- The Washington Times - Monday, November 19, 2001

The attacks of September 11 made it abundantly clear that our previous organizations and methods of coping with terrorism were woefully inadequate. On Oct. 8, President Bush appointed Tom Ridge to coordinate the administration's anti-terrorism efforts.

Mr. Ridge will not succeed in the war on terrorism without command authority. He will need to exercise direct operational control over a number of agencies and to closely coordinate many others if he is to succeed. This will require significant organizational changes and congressional legislation. Without it, Mr. Ridge will have to persuade, not act; he will talk the talk and not walk the walk.

The Hart-Rudman Commission reviewed the National Security Act of 1947 (NSA 47) with the goal of adapting it for the 21st century. It devoted significant attention to the future threat of global terrorism and predicted that massive attacks were imminent. It recommended that a separate Department for Homeland Security be formed. The Gilmore panel, tasked with assessing domestic response capabilities for terrorism, has issued preliminary recommendations to its third annual report due in December. It foresaw a continuation of small-scale attacks and recommended the creation of an Office of Homeland Security. Its director would be charged with better coordinating existing agencies.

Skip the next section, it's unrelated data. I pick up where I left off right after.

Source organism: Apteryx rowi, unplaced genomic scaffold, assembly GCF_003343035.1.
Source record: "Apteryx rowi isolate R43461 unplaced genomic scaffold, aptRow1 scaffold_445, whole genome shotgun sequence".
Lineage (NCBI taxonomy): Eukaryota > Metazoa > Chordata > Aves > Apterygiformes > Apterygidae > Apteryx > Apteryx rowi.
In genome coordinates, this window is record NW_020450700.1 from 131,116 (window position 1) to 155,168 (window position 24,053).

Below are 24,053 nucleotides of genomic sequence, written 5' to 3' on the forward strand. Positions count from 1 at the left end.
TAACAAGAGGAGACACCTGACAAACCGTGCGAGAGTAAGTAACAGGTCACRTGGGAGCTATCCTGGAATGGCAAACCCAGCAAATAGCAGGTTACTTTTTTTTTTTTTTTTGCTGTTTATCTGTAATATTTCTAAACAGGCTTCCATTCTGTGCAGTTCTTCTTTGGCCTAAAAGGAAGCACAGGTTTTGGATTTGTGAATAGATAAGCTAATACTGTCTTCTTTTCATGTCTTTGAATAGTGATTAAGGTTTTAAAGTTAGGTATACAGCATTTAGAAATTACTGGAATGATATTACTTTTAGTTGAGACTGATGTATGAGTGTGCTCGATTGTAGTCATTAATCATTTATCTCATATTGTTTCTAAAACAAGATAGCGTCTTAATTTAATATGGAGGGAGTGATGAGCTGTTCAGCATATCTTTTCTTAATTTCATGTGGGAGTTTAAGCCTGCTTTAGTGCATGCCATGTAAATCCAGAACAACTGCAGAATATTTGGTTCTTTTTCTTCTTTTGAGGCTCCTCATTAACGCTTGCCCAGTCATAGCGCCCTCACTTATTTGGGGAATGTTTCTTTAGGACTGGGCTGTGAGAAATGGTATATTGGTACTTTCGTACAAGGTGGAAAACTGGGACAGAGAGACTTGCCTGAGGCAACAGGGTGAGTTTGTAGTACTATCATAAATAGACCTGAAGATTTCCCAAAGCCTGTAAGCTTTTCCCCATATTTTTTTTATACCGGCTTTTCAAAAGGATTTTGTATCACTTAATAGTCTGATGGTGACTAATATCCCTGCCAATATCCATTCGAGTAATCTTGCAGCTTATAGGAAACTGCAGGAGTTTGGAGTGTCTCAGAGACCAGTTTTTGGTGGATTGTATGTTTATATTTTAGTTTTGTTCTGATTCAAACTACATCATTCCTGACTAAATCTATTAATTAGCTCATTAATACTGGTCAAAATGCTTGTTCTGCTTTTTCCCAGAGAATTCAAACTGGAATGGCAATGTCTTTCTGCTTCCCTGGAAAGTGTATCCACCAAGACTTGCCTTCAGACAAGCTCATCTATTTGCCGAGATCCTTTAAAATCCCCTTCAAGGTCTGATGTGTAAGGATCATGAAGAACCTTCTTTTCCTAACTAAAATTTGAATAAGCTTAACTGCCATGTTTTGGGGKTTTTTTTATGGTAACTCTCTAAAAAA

Mr. Bush elected to follow a watered-down version of the Gilmore model and created a Directorate of Homeland Security within the Executive Office of the President, similar to the drug czar's office. The executive order relies on coordination, but never mentions control. As a result, Mr. Ridge lacks the essential element of controlling agencies directly involved in getting the job done. Even with improved coordination, the drug czar-like structure cannot deal rapidly with crises caused by terrorists. To be effective, Mr. Ridge needs the authority to exercise operational control over those units combating terrorism. Importantly, he needs the clout of Congress to apply budgetary control, sanctions and oversight. Because this will be a long war, the Office of Homeland Security needs congressional mandate. Otherwise, it will not be institutionalized to continue under changing office-holders and differing personal relationships between the director and the president.

As commander in chief, the president conducts wars overseas through his military commanders. For the first time in the modern era, the United States is faced with fighting a foreign enemy on American territory. This war on two fronts requires a civilian leader for domestic operations with powers similar to a military theater commander. During the Gulf War, Gen. Norman Schwarzkopf was temporarily given control over units he needed for joint operations. These units were selected from the Army, Navy, Air Force and Marine Corps, as established under NSA 47.